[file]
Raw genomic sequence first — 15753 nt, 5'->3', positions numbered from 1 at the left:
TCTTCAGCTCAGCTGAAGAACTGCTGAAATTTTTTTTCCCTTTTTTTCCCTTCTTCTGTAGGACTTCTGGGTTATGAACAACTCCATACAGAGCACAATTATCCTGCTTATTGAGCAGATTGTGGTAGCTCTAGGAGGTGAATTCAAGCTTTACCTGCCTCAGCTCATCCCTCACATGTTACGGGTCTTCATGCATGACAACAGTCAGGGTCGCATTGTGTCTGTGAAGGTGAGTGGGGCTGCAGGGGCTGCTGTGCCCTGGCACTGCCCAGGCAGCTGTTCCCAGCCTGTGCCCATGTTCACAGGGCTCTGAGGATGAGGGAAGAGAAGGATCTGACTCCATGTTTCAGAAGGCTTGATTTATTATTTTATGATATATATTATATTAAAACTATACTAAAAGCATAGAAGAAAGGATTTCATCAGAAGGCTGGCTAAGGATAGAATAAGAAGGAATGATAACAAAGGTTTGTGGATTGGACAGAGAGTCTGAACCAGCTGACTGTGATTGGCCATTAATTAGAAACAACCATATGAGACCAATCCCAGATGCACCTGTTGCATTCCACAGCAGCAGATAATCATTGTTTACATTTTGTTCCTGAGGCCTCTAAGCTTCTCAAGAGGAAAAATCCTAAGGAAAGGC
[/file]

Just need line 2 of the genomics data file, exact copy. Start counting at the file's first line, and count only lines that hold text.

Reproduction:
TCTTCAGCTCAGCTGAAGAACTGCTGAAATTTTTTTTCCCTTTTTTTCCCTTCTTCTGTAGGACTTCTGGGTTATGAACAACTCCATACAGAGCACAATTATCCTGCTTATTGAGCAGATTGTGGTAGCTCTAGGAGGTGAATTCAAGCTTTACCTGCCTCAGCTCATCCCTCACATGTTACGGGTCTTCATGCATGACAACAGTCAGGGTCGCATTGTGTCTGTGAAGGTGAGTGGGGCTGCAGGGGCTGCTGTGCCCTGGCACTGCCCAGGCAGCTGTTCCCAGCCTGTGCCCATGTTCACAGGGCTCTGAGGATGAGGGAAGAGAAGGATCTGACTCCATGTTTCAGAAGGCTTGATTTATTATTTTATGATATATATTATATTAAAACTATACTAAAAGCATAGAAGAAAGGATTTCATCAGAAGGCTGGCTAAGGATAGAATAAGAAGGAATGATAACAAAGGTTTGTGGATTGGACAGAGAGTCTGAACCAGCTGACTGTGATTGGCCATTAATTAGAAACAACCATATGAGACCAATCCCAGATGCACCTGTTGCATTCCACAGCAGCAGATAATCATTGTTTACATTTTGTTCCTGAGGCCTCTAAGCTTCTCAAGAGGAAAAATCCTAAGGAAAGGC